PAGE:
§ MR. CROWDER
begged to ask the right hon. Secretary of State for the Home Department whether he had received any applications in favour of William Hamblyn Pascoe, a medical practitioner, sentenced to ten years' transportation at the last Cornwall Assizes, for administering savin with intent to procure abortion; and whether he was aware that the opinion of the only medical witness for the prosecution, that no medical man of competent skill would use savin unless his object were abortion, had been shown to be erroneous by a large body of the medical profession, and had been admitted by the witness him-self, since the trial, to have been expressed in ignorance of the fact that savin is in use in the profession for legitimate purposes; and whether it was the intention of Her Majesty's Government to advise a pardon or any mitigation of the sentence?
§ MR. WALPOLE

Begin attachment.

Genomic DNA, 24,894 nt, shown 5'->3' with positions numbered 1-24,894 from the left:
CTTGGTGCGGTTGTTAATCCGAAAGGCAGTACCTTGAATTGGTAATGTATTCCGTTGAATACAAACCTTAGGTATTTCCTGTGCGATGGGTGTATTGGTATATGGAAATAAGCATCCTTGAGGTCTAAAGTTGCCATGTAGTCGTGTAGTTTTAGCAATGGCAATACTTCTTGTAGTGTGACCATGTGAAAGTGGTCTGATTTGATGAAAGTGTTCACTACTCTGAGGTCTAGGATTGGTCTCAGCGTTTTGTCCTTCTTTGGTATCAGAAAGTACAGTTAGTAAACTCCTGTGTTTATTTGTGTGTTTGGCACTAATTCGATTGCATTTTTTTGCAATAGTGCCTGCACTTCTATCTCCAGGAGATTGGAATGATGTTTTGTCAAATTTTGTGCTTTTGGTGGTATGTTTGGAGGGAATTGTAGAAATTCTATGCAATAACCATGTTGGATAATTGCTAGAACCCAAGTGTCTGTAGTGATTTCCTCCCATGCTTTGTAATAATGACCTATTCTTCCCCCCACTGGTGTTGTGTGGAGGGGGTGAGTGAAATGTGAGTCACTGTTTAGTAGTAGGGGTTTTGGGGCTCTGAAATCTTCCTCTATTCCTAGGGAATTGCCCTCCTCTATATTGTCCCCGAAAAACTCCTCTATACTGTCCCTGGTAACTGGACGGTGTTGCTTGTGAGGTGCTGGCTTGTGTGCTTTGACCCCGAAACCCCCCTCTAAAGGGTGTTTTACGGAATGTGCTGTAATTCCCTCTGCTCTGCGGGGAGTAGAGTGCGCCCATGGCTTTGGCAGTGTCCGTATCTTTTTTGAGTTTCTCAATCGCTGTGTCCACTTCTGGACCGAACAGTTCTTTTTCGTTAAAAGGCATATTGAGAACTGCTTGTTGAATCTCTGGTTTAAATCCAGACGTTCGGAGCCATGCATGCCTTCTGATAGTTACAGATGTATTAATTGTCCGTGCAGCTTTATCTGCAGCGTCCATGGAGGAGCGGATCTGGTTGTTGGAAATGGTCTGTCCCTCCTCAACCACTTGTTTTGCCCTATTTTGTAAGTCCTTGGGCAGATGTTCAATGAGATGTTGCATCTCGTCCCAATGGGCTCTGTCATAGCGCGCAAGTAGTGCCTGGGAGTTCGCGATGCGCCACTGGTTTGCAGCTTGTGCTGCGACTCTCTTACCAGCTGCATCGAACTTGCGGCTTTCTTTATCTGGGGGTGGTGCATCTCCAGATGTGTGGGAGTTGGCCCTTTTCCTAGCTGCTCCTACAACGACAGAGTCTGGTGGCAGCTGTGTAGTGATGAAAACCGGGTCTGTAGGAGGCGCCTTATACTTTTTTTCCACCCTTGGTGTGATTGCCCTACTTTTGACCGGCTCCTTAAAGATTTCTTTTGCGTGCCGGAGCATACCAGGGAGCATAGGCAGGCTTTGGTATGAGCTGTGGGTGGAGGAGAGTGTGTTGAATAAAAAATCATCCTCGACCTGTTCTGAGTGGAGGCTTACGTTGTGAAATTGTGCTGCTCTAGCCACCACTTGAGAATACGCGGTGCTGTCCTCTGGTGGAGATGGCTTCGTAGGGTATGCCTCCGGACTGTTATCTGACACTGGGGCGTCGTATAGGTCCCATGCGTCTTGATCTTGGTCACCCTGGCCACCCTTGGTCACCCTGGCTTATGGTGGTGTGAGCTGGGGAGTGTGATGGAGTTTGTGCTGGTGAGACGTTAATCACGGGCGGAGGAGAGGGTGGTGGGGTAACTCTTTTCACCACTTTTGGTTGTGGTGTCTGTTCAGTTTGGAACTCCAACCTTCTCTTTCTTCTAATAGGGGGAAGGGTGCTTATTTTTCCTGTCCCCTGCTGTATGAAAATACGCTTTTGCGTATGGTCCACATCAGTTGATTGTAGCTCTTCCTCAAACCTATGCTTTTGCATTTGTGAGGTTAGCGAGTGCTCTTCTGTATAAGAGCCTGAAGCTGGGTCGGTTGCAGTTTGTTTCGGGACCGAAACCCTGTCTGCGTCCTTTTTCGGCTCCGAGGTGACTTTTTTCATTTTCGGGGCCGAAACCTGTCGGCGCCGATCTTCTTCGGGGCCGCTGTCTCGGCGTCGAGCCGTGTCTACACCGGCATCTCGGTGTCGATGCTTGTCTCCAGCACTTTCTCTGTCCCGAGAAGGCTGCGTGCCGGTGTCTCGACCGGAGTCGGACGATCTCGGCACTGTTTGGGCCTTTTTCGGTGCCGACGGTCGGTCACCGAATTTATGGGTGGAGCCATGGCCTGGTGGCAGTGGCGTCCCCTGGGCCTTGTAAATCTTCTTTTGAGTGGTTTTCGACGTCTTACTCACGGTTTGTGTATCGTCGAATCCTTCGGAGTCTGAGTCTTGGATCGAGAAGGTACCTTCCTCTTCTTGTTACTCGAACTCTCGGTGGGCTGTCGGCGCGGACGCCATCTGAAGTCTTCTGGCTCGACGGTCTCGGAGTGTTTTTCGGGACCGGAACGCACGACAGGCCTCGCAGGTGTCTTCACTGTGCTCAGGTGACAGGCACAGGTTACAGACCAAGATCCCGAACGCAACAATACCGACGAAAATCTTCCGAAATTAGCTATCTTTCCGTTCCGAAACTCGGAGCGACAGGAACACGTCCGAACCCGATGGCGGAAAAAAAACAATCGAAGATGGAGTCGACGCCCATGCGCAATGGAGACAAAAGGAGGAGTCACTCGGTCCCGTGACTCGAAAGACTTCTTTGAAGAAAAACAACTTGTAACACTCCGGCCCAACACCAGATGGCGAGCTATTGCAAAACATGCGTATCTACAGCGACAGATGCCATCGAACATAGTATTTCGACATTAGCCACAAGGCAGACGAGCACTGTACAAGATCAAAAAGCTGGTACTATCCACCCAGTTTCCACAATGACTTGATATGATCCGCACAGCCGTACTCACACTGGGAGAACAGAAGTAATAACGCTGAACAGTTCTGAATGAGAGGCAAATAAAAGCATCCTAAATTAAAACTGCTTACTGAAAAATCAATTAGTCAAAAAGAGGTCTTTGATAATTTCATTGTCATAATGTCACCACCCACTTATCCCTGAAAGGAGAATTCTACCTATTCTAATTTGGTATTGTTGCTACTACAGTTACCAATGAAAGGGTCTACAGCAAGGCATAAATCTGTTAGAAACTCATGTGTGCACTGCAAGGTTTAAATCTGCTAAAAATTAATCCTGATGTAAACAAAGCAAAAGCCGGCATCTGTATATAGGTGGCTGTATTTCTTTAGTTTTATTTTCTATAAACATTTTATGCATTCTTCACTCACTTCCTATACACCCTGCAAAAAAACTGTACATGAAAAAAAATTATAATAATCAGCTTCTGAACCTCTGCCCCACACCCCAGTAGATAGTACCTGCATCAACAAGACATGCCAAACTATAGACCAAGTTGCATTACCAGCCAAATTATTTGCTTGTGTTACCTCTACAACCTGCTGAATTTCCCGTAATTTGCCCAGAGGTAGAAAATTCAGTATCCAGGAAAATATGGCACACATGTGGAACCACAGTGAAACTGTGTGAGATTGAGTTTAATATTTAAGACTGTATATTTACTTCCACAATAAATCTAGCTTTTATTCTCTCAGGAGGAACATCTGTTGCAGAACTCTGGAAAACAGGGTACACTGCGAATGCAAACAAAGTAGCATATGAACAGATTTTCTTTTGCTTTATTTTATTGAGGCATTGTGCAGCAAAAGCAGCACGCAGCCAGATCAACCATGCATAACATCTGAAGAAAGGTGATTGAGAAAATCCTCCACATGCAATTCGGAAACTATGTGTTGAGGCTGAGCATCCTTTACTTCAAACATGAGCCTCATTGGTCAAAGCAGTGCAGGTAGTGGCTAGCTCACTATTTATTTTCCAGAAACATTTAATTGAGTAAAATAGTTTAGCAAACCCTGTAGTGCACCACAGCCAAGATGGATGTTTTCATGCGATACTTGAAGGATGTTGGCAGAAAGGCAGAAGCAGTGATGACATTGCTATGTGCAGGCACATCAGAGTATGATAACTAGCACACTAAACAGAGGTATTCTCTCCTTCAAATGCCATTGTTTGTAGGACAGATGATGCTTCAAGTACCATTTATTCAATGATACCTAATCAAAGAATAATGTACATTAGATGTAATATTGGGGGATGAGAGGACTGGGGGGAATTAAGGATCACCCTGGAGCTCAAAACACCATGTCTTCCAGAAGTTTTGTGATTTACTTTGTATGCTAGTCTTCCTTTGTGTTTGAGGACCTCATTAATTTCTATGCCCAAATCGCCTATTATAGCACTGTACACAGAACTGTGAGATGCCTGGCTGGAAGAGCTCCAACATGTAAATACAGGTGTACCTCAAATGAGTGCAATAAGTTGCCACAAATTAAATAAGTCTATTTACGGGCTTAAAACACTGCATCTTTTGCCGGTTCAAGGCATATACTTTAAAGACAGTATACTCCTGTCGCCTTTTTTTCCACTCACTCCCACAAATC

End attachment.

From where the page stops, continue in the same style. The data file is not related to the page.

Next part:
said, the question of the hon. and learned Gentleman, in fact, resolved itself into three questions—the first being whether any application in favour of Pascoe, a medical practitioner, 934 sentenced to transportation for administering savin, with intent to procure abortion, had been received by the Secretary of State for the Home Department. In answer to that question, he had to reply that several applications in favour of Pascoe had been received at the Home Office; that the greatest possible attention had been paid to them, and in consequence of the highly respectable character of the applicants, he (Mr. Walpole) directed inquiry to be made into the ease. The second question was whether the Secretary of State was aware that the opinion of the only medical witness for the prosecution, that no medical man of competent skill would use savin, unless his object was abortion, was erroneous. Now, unquestionably, the medical practitioner who gave that testimony laboured under an erroneous impression when he stated that savin was never used except when abortion was desired. But the hon. and learned Gentleman would draw a very wrong inference from the admission that had been made by many medical practitioners that savin was used for other purposes than that of procuring abortion, if he supposed that the circumstances of the case in question were not sufficient to prove that Pascoe had been guilty of the charge of which he had been convicted. Perhaps the House would allow him (Mr. Walpole) to state the facts, as the case had made a great stir in the world. He had himself most minutely examined the case, and he had no hesitation in saying that the person who was accused of this charge was guilty. That person had examined the young woman three or four times, and must have known her state. He administered to her doses of savin for nineteen successive days. He took the woman into his own house, and observed the effects which the medicine which she took had upon her. The child was horn in his house; he took it in a bundle one evening to the sexton, and desired him to bury it secretly, without the knowledge of any party. He (Mr. Walpole) therefore thought that, under such circumstances, the jury were justified in the verdict which they gave, to the effect that the medical practitioner was in the wrong; and he (Mr. Walpole) was not prepared to say that it was the intention of Her Majesty's Government to advise a pardon or mitigation of the sentence. He would take that opportunity of stating, that the duty of a Secretary of State for the Home Department with respect to such questions as these was extremely painful; 935 and he trusted that the House would not press for any answer as to the course which he might feel it his duty to recommend Her Majesty to take with regard to the sentence.